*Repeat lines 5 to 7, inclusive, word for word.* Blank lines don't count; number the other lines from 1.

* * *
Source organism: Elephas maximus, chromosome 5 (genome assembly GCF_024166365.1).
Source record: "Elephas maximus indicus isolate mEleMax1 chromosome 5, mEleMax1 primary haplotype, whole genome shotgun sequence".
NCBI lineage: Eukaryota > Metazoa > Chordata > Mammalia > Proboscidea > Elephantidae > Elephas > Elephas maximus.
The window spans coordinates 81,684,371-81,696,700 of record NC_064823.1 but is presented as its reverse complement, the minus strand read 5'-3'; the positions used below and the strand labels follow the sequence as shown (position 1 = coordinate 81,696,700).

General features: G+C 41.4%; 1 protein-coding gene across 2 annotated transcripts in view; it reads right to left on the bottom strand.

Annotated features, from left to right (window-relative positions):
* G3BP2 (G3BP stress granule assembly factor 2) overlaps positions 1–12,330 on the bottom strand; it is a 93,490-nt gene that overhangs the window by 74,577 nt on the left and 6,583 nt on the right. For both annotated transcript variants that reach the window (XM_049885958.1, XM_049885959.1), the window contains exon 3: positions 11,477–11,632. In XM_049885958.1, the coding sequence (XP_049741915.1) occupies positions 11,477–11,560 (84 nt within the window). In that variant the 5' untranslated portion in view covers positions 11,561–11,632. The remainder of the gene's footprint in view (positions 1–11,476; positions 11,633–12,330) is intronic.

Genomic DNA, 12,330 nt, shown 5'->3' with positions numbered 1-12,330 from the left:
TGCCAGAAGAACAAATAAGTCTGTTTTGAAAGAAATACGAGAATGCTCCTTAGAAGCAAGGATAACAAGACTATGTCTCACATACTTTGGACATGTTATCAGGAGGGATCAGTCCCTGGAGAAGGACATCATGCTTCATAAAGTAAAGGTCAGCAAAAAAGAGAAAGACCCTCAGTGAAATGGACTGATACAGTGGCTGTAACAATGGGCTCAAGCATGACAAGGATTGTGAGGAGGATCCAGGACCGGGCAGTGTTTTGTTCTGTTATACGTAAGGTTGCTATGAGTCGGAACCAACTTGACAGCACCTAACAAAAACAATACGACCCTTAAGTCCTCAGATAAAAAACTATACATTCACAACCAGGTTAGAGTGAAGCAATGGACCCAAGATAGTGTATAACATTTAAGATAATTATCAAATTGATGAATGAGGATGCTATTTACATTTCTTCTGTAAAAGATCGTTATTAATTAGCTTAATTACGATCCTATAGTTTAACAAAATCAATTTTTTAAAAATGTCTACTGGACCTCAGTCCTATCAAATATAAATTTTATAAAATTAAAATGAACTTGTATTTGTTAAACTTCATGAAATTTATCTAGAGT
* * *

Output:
General features: G+C 41.4%; 1 protein-coding gene across 2 annotated transcripts in view; it reads right to left on the bottom strand.

Annotated features, from left to right (window-relative positions):
* G3BP2 (G3BP stress granule assembly factor 2) overlaps positions 1–12,330 on the bottom strand; it is a 93,490-nt gene that overhangs the window by 74,577 nt on the left and 6,583 nt on the right. For both annotated transcript variants that reach the window (XM_049885958.1, XM_049885959.1), the window contains exon 3: positions 11,477–11,632. In XM_049885958.1, the coding sequence (XP_049741915.1) occupies positions 11,477–11,560 (84 nt within the window). In that variant the 5' untranslated portion in view covers positions 11,561–11,632. The remainder of the gene's footprint in view (positions 1–11,476; positions 11,633–12,330) is intronic.